Aug 18, 2016 - Standing Rock Sioux Tribe’s Chairman Responds to Lawsuit filed by Dakota Access Owners

“With so much happening in recent days regarding the Dakota Access pipeline, I wanted to take this opportunity to make sure that the position of the Standing Rock Sioux Tribe is clear.

Today, the federal court in North Dakota issued an order prohibiting people from “unlawfully interfering” with the construction of the Dakota Access pipeline. As we have said from the beginning, demonstrations regarding Dakota Access pipeline must be peaceful. There is no place for threats, violence or criminal activity. That is simply not our way. So, the Tribe will do all it can to see that participants comply with the law and maintain the peace. That was our position before the injunction, and that is our position now.

Over the last days, I have spent a great deal of time, meeting and speaking with participants in the demonstration, tribal government and spiritual leaders, state and local law enforcement officials and others. In all of these meetings, my message has been consistent – we need to work together in peace. And, as I continue to spread this message, I believe that the word is getting out. Standing Rock wants there to be peace.

I strongly believe in the right of the people to be heard regarding the Dakota Access pipeline. The pipeline presents a threat to our lands, our sacred sites and our waters, and the people who will be affected must be heard. Peaceful demonstration can be very powerful and effective. But the power of peaceful demonstration is only diminished by those who would turn to violence or illegality. We cannot let that happen. The Tribe is committed to doing all it can to make sure that the demonstrations are conducted in the right way.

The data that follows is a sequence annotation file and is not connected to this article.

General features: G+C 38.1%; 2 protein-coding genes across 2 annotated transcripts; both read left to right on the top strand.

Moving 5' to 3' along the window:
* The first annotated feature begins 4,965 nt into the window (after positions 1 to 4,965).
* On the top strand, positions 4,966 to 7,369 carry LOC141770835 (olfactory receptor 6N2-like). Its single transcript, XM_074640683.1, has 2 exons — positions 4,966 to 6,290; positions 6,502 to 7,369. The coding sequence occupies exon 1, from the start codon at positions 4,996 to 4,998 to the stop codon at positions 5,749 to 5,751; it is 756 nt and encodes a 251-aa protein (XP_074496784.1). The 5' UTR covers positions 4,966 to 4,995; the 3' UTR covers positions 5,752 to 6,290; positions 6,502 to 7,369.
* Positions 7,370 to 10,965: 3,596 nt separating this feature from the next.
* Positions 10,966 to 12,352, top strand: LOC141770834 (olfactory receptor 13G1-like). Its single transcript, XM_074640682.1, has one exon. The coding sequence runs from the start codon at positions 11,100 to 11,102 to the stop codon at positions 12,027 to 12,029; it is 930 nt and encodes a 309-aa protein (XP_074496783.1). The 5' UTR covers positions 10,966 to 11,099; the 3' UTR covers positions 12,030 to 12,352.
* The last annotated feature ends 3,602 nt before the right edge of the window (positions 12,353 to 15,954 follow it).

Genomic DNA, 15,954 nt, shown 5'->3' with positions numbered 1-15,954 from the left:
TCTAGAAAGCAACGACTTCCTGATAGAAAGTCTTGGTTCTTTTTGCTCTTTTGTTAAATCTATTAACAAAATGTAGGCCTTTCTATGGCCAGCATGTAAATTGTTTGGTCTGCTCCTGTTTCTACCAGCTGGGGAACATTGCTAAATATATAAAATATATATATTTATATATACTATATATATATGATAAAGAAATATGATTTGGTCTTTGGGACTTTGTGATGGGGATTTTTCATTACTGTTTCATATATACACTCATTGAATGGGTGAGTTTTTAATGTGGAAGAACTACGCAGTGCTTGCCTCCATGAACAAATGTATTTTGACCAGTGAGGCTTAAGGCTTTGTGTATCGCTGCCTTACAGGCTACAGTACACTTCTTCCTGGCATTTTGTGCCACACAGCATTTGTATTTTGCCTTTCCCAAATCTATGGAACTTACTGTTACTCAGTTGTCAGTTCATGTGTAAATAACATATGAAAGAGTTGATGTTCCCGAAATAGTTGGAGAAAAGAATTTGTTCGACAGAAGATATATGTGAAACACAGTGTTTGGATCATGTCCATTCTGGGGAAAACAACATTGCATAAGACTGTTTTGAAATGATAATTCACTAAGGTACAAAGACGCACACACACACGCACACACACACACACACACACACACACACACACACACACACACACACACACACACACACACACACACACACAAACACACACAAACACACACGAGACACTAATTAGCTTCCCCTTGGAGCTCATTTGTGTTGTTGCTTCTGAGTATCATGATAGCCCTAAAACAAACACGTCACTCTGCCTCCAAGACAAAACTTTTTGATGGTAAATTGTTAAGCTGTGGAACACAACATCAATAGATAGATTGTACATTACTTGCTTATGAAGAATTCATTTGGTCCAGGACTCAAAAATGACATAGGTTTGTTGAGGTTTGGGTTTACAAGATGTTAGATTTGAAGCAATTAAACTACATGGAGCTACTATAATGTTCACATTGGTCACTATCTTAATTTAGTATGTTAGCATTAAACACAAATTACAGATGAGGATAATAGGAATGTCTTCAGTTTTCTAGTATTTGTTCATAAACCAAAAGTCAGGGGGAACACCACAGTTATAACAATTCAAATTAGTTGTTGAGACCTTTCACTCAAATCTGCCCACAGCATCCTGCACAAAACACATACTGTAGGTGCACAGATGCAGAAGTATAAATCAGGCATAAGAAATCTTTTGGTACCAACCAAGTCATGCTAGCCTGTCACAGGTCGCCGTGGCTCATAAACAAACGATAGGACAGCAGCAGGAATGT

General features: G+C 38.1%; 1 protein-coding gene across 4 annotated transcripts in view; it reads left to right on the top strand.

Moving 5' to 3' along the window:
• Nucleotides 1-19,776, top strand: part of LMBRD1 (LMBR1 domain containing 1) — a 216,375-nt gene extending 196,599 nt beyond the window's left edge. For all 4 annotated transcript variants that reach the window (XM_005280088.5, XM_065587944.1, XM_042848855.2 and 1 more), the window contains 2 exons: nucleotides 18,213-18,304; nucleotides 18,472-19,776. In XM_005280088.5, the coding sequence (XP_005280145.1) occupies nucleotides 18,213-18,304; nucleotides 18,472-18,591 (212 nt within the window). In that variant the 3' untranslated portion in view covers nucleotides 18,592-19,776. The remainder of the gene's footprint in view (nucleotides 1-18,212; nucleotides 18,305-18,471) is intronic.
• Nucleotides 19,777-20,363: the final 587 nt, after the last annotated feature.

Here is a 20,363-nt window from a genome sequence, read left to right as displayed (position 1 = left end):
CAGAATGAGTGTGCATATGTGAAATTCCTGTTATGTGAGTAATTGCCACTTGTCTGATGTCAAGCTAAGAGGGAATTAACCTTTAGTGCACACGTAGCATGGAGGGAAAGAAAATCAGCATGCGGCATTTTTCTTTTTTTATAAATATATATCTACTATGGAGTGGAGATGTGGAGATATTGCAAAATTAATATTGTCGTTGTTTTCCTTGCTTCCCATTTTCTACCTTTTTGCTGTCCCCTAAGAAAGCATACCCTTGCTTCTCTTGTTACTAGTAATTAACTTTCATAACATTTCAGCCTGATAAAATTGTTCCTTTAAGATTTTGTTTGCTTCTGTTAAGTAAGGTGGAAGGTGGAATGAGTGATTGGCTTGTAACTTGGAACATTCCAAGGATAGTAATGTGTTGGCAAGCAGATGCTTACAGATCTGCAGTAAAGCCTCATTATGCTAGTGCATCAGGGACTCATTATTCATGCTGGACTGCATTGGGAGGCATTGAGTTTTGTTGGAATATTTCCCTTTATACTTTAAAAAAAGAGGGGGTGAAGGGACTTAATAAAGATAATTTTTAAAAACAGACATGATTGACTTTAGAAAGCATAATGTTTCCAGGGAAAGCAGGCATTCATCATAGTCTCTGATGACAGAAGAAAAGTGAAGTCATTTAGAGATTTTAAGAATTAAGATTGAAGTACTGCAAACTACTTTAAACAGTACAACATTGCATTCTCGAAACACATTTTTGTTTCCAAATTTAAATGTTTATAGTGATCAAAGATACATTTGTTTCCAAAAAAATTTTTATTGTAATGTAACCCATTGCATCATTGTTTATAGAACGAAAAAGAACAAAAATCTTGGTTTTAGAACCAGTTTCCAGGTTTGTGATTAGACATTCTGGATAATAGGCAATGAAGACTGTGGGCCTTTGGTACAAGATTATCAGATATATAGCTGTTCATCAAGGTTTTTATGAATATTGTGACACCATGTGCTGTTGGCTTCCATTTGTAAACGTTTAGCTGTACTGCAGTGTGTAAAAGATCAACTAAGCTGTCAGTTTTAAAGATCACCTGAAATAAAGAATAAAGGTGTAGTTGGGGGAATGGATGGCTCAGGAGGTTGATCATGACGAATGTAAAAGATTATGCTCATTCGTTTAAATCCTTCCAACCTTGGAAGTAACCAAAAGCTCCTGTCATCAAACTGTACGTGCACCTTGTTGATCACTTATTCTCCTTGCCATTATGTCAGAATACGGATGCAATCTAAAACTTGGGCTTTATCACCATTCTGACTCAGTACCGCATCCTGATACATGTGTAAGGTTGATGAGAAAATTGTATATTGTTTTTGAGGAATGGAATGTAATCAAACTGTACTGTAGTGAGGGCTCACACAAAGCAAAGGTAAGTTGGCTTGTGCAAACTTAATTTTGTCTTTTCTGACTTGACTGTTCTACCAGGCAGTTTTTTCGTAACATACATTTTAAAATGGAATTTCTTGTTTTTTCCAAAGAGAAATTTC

Over the last year, I have spent a great deal of time addressing the Tribe’s concerns regarding the Dakota Access pipeline. I have met repeatedly with federal officials from many agencies to express the Tribe’s strong opposition and to let them know that we will be heard. Next week, there is a hearing in the federal district court in Washington, D.C., in the lawsuit that the Tribe brought, challenging the legality of the Corps of Engineers’ action on the Dakota Access pipeline. Our basic position is that the Corps of Engineers has failed to follow the law and has failed to consider the impacts of the pipeline on the Standing Rock Sioux Tribe.

Finally, I would like to thank those who have stood with us. Thank you to our youth runners from the Oceti Sakowin, who ran from North Dakota to Washington, DC, carrying 160,000 signatures on a petition opposing the pipeline. Your efforts made us proud. Thank you to other tribes who have supported our efforts. And thank you to all those other citizens nationwide who have helped us along the way. Let us continue to stand united, working together in a good way, and let us hope that in the end, justice is done.”

Statement of Dave Archambault II, Chairman of the Standing Rock Sioux Tribe

Last Real Indians